Last day of the transfer window comes and Steve Bruce came to me and said he didn’t want me to go, he thought I was a great young lad but Leicester had made a bid and it was an opportunity for me. The club needed funds to finance the Asamoah Gyan deal as well.

I saw it as an opportunity to go back to a club where I really enjoyed my time, I had loved it there previously, I knew the place and it was a chance to get to play. It was difficult though, definitely, I had just signed a new contract and my family where planning on staying in the North East and getting settled, buying a house and all the stuff you do to settle. I was buzzing because I’d had a good pre-season, but I just thought I’d had to go for it.

In hindsight, should I have stayed? Maybe. I was close to the first-team and could have came on, got a goal and things could have changed. Hindsight though is a wonderful thing isn’t it?

RR: You were linked with a move back to the Stadium of Light last year when Simon Grayson was here, but in the end you signed for Mick McCarthy at Ipswich. How close were you to coming back?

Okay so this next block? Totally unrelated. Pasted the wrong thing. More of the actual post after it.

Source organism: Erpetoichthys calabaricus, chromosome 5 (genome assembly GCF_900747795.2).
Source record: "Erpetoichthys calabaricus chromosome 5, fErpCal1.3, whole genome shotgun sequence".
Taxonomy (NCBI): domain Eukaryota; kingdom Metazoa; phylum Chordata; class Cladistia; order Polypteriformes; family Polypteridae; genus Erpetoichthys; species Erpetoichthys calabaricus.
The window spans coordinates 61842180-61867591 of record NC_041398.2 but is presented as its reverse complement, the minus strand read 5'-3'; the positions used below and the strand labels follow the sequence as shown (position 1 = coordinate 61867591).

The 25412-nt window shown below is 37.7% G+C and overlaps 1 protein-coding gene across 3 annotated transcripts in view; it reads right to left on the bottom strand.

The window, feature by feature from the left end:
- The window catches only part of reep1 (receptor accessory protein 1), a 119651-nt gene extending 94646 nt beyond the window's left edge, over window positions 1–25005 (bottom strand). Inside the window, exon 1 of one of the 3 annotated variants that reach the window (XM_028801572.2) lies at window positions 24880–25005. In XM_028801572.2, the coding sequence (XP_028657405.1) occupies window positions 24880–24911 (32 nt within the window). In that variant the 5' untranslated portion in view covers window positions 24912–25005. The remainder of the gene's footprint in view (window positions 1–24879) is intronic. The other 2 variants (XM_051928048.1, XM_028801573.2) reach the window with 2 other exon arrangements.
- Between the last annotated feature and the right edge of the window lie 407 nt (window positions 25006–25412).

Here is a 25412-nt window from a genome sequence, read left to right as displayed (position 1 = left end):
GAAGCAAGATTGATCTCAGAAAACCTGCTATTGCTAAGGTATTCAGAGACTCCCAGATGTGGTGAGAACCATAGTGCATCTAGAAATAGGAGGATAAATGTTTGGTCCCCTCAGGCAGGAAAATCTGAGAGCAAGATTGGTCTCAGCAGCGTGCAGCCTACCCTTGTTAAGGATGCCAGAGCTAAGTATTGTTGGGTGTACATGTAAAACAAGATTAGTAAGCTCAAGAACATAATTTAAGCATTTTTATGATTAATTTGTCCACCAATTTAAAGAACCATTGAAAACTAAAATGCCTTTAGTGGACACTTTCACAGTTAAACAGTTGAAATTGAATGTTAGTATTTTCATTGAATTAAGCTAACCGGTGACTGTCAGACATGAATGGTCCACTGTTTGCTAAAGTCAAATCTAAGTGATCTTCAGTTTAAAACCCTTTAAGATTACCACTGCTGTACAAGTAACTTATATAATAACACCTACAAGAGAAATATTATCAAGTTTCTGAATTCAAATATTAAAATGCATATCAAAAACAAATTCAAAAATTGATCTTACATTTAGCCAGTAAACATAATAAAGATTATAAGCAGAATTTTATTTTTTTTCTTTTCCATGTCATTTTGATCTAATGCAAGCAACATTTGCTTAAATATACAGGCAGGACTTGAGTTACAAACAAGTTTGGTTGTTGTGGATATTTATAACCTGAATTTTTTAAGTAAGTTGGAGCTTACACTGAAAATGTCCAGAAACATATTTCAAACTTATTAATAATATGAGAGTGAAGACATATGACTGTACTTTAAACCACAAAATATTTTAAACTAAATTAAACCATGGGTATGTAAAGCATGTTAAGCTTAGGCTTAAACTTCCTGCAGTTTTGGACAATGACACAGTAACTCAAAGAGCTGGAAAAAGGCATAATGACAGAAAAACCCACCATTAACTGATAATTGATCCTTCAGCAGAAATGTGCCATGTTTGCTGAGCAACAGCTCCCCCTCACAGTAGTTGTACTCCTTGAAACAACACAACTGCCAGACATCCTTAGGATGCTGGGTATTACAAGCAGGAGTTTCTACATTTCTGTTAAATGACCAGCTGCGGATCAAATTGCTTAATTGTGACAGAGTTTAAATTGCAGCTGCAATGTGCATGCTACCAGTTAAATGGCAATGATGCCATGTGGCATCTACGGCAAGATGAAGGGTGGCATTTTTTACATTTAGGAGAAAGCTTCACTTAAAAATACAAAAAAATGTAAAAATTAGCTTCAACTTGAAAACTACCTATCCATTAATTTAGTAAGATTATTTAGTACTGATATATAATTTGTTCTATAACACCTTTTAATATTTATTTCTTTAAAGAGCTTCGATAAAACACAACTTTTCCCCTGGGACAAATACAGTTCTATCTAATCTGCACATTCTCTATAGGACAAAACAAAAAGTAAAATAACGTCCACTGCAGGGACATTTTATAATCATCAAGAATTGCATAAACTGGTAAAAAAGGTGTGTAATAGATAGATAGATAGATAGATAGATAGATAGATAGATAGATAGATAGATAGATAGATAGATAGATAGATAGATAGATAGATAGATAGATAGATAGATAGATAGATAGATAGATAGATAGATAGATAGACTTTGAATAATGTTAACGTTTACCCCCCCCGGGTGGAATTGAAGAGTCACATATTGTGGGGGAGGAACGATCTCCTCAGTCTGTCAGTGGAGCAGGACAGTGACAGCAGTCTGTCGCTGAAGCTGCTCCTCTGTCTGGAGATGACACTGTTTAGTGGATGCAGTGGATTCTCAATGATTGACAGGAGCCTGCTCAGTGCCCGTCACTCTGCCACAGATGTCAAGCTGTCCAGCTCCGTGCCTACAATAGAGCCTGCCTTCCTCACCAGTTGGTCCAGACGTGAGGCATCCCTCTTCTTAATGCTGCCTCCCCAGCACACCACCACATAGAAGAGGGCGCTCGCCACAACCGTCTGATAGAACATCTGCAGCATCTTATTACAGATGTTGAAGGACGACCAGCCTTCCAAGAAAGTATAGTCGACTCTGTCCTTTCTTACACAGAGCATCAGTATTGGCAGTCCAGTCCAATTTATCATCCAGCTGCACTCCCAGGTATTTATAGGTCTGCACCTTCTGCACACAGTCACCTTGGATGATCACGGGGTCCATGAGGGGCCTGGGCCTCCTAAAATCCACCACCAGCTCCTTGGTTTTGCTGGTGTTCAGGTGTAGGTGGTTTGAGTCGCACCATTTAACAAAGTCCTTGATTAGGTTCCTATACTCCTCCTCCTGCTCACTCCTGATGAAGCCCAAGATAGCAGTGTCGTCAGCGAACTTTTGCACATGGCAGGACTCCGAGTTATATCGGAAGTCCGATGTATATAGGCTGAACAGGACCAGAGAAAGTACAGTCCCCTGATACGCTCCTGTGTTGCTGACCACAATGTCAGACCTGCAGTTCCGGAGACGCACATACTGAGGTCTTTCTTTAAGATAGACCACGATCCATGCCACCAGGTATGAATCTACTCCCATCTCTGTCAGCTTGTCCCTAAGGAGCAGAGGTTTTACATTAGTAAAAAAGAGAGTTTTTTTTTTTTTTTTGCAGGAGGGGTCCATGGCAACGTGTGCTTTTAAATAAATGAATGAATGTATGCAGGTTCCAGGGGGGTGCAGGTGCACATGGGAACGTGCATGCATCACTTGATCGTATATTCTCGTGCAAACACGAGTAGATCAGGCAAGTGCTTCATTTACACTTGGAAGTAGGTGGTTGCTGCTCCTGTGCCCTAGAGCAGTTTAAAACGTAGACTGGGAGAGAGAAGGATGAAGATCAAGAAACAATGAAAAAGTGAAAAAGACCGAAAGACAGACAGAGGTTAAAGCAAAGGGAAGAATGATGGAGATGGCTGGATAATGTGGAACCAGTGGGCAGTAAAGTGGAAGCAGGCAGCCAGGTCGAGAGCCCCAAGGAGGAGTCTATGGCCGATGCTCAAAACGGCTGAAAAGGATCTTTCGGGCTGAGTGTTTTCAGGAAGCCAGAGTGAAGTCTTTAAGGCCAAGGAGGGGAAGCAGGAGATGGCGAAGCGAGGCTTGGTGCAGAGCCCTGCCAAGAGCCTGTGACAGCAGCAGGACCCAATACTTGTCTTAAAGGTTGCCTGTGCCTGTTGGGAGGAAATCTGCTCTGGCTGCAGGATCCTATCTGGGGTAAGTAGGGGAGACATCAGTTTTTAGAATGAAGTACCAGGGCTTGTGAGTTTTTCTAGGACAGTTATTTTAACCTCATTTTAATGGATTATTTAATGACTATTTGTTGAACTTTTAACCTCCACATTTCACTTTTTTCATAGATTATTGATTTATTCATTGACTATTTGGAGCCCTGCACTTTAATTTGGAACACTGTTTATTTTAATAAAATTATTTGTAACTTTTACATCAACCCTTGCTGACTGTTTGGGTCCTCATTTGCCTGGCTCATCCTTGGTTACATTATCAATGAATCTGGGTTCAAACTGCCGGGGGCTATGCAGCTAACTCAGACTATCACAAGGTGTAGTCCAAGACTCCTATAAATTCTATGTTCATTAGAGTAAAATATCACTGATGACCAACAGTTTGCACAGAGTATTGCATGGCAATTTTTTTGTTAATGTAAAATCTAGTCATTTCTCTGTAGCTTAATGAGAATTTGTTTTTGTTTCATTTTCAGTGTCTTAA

MW: There was a lot of talk between myself, my agent and Sunderland but Sunderland needed to move players out to make the move happen and they couldn’t get them out at that time fast enough for the move to happen.

I was on their list of a few potential players and I’ll admit I tried to push the move through, but Sunderland had a lot of players on their hands at that time on big wages and the move had to be right for them. They couldn’t shift them following relegation for the move to happen and the financials meant it could happen.

Did I want it to happen? Absolutely.

I remember I sat in the car with my agent in Glasgow and he said “okay, there’s clubs interested, but unfortunately we don’t have Sunderland” and I just went “argh...s**t”, because I knew it was close, but it was a case of they needed to move a player out to balance the wages etc. That player didn’t move and it fell through. That’s football I guess.

Hopefully I can come back in the future though, who knows.

Martyn was desperate to move to Sunderland, but our messy financially situation took it out of his hands.
Green Un

RR: You had an absolute stormer against us for Ipswich Town last year and scored two. Talk me through what it’s like scoring against the club you love and grew up supporting.